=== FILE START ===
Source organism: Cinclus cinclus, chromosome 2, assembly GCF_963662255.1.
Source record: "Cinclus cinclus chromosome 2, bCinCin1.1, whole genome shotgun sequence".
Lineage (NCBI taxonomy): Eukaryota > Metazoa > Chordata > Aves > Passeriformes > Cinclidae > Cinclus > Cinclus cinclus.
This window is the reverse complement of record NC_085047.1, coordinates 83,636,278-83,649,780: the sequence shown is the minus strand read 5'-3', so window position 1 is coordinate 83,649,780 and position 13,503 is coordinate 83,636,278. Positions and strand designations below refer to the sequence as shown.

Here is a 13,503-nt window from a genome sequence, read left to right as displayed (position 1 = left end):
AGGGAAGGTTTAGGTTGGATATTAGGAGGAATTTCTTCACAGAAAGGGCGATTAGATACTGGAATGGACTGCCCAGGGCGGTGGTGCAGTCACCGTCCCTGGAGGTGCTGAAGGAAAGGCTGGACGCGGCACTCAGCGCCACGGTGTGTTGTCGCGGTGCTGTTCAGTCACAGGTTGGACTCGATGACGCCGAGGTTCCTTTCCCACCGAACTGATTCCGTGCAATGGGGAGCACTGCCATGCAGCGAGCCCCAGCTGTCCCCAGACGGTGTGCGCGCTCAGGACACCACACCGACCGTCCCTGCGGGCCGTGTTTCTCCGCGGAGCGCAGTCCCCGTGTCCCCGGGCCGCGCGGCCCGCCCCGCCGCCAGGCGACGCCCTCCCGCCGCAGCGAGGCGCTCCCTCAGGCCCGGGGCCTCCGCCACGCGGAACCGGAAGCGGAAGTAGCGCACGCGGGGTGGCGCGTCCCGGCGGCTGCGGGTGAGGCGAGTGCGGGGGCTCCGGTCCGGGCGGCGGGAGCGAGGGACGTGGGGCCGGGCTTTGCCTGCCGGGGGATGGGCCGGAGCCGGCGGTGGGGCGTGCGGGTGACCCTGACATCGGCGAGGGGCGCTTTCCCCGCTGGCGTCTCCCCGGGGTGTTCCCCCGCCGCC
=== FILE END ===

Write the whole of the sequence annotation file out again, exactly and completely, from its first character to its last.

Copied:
Source organism: Cinclus cinclus, chromosome 2, assembly GCF_963662255.1.
Source record: "Cinclus cinclus chromosome 2, bCinCin1.1, whole genome shotgun sequence".
Lineage (NCBI taxonomy): Eukaryota > Metazoa > Chordata > Aves > Passeriformes > Cinclidae > Cinclus > Cinclus cinclus.
This window is the reverse complement of record NC_085047.1, coordinates 83,636,278-83,649,780: the sequence shown is the minus strand read 5'-3', so window position 1 is coordinate 83,649,780 and position 13,503 is coordinate 83,636,278. Positions and strand designations below refer to the sequence as shown.

Here is a 13,503-nt window from a genome sequence, read left to right as displayed (position 1 = left end):
AGGGAAGGTTTAGGTTGGATATTAGGAGGAATTTCTTCACAGAAAGGGCGATTAGATACTGGAATGGACTGCCCAGGGCGGTGGTGCAGTCACCGTCCCTGGAGGTGCTGAAGGAAAGGCTGGACGCGGCACTCAGCGCCACGGTGTGTTGTCGCGGTGCTGTTCAGTCACAGGTTGGACTCGATGACGCCGAGGTTCCTTTCCCACCGAACTGATTCCGTGCAATGGGGAGCACTGCCATGCAGCGAGCCCCAGCTGTCCCCAGACGGTGTGCGCGCTCAGGACACCACACCGACCGTCCCTGCGGGCCGTGTTTCTCCGCGGAGCGCAGTCCCCGTGTCCCCGGGCCGCGCGGCCCGCCCCGCCGCCAGGCGACGCCCTCCCGCCGCAGCGAGGCGCTCCCTCAGGCCCGGGGCCTCCGCCACGCGGAACCGGAAGCGGAAGTAGCGCACGCGGGGTGGCGCGTCCCGGCGGCTGCGGGTGAGGCGAGTGCGGGGGCTCCGGTCCGGGCGGCGGGAGCGAGGGACGTGGGGCCGGGCTTTGCCTGCCGGGGGATGGGCCGGAGCCGGCGGTGGGGCGTGCGGGTGACCCTGACATCGGCGAGGGGCGCTTTCCCCGCTGGCGTCTCCCCGGGGTGTTCCCCCGCCGCC